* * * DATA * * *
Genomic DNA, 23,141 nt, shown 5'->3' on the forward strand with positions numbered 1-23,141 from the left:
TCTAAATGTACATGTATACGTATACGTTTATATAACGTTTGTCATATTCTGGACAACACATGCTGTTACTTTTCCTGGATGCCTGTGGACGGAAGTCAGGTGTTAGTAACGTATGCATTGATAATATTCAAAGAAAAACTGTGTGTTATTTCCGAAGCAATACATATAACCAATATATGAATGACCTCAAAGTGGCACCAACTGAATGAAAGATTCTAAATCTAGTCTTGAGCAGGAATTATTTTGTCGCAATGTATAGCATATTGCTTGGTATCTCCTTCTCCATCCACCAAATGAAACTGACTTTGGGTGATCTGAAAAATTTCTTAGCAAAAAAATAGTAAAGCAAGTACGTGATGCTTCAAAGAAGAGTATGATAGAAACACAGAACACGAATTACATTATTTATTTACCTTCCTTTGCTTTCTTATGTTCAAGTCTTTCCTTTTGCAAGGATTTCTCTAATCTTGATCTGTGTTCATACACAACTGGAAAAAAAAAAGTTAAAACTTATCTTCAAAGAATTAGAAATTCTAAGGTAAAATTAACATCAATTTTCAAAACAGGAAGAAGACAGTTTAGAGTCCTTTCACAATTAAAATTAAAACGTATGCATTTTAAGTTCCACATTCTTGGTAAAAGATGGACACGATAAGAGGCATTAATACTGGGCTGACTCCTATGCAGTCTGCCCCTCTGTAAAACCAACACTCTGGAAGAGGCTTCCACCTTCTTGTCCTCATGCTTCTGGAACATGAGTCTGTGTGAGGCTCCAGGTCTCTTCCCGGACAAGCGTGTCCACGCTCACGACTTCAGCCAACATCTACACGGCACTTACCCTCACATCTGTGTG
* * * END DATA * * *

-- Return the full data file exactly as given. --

Genomic DNA, 23,141 nt, shown 5'->3' on the forward strand with positions numbered 1-23,141 from the left:
TCTAAATGTACATGTATACGTATACGTTTATATAACGTTTGTCATATTCTGGACAACACATGCTGTTACTTTTCCTGGATGCCTGTGGACGGAAGTCAGGTGTTAGTAACGTATGCATTGATAATATTCAAAGAAAAACTGTGTGTTATTTCCGAAGCAATACATATAACCAATATATGAATGACCTCAAAGTGGCACCAACTGAATGAAAGATTCTAAATCTAGTCTTGAGCAGGAATTATTTTGTCGCAATGTATAGCATATTGCTTGGTATCTCCTTCTCCATCCACCAAATGAAACTGACTTTGGGTGATCTGAAAAATTTCTTAGCAAAAAAATAGTAAAGCAAGTACGTGATGCTTCAAAGAAGAGTATGATAGAAACACAGAACACGAATTACATTATTTATTTACCTTCCTTTGCTTTCTTATGTTCAAGTCTTTCCTTTTGCAAGGATTTCTCTAATCTTGATCTGTGTTCATACACAACTGGAAAAAAAAAAGTTAAAACTTATCTTCAAAGAATTAGAAATTCTAAGGTAAAATTAACATCAATTTTCAAAACAGGAAGAAGACAGTTTAGAGTCCTTTCACAATTAAAATTAAAACGTATGCATTTTAAGTTCCACATTCTTGGTAAAAGATGGACACGATAAGAGGCATTAATACTGGGCTGACTCCTATGCAGTCTGCCCCTCTGTAAAACCAACACTCTGGAAGAGGCTTCCACCTTCTTGTCCTCATGCTTCTGGAACATGAGTCTGTGTGAGGCTCCAGGTCTCTTCCCGGACAAGCGTGTCCACGCTCACGACTTCAGCCAACATCTACACGGCACTTACCCTCACATCTGTGTG